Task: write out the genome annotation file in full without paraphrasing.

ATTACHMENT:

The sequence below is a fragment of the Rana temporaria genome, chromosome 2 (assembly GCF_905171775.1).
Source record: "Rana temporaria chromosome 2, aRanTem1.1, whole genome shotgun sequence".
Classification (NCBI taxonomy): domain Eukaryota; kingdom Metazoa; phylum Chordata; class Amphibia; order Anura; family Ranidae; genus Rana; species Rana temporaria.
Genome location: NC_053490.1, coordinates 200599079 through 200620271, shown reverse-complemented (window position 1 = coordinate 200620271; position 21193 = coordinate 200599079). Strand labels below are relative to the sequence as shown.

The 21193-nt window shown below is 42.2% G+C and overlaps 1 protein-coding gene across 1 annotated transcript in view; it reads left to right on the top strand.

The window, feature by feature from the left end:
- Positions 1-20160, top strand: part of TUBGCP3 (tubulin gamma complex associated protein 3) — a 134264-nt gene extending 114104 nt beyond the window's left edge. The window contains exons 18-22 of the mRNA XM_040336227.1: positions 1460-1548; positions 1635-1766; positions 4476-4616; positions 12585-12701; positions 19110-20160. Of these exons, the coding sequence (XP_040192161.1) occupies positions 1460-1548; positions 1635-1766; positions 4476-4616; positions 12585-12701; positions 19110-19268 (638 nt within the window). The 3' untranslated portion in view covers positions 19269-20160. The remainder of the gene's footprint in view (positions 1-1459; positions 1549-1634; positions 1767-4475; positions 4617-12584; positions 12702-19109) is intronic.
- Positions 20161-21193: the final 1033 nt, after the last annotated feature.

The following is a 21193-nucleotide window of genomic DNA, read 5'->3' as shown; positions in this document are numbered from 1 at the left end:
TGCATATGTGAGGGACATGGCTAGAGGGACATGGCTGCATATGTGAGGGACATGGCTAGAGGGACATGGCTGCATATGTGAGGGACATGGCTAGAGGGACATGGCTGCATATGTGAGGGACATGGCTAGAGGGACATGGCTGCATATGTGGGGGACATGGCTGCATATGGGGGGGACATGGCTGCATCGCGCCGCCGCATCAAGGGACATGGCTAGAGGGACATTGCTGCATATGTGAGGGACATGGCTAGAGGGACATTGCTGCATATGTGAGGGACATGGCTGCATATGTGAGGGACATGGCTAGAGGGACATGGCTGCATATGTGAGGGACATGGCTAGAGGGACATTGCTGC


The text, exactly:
The sequence below is a fragment of the Rana temporaria genome, chromosome 2 (assembly GCF_905171775.1).
Source record: "Rana temporaria chromosome 2, aRanTem1.1, whole genome shotgun sequence".
Classification (NCBI taxonomy): domain Eukaryota; kingdom Metazoa; phylum Chordata; class Amphibia; order Anura; family Ranidae; genus Rana; species Rana temporaria.
Genome location: NC_053490.1, coordinates 200599079 through 200620271, shown reverse-complemented (window position 1 = coordinate 200620271; position 21193 = coordinate 200599079). Strand labels below are relative to the sequence as shown.

The 21193-nt window shown below is 42.2% G+C and overlaps 1 protein-coding gene across 1 annotated transcript in view; it reads left to right on the top strand.

The window, feature by feature from the left end:
- Positions 1-20160, top strand: part of TUBGCP3 (tubulin gamma complex associated protein 3) — a 134264-nt gene extending 114104 nt beyond the window's left edge. The window contains exons 18-22 of the mRNA XM_040336227.1: positions 1460-1548; positions 1635-1766; positions 4476-4616; positions 12585-12701; positions 19110-20160. Of these exons, the coding sequence (XP_040192161.1) occupies positions 1460-1548; positions 1635-1766; positions 4476-4616; positions 12585-12701; positions 19110-19268 (638 nt within the window). The 3' untranslated portion in view covers positions 19269-20160. The remainder of the gene's footprint in view (positions 1-1459; positions 1549-1634; positions 1767-4475; positions 4617-12584; positions 12702-19109) is intronic.
- Positions 20161-21193: the final 1033 nt, after the last annotated feature.

The following is a 21193-nucleotide window of genomic DNA, read 5'->3' as shown; positions in this document are numbered from 1 at the left end:
TGCATATGTGAGGGACATGGCTAGAGGGACATGGCTGCATATGTGAGGGACATGGCTAGAGGGACATGGCTGCATATGTGAGGGACATGGCTAGAGGGACATGGCTGCATATGTGAGGGACATGGCTAGAGGGACATGGCTGCATATGTGGGGGACATGGCTGCATATGGGGGGGACATGGCTGCATCGCGCCGCCGCATCAAGGGACATGGCTAGAGGGACATTGCTGCATATGTGAGGGACATGGCTAGAGGGACATTGCTGCATATGTGAGGGACATGGCTGCATATGTGAGGGACATGGCTAGAGGGACATGGCTGCATATGTGAGGGACATGGCTAGAGGGACATTGCTGC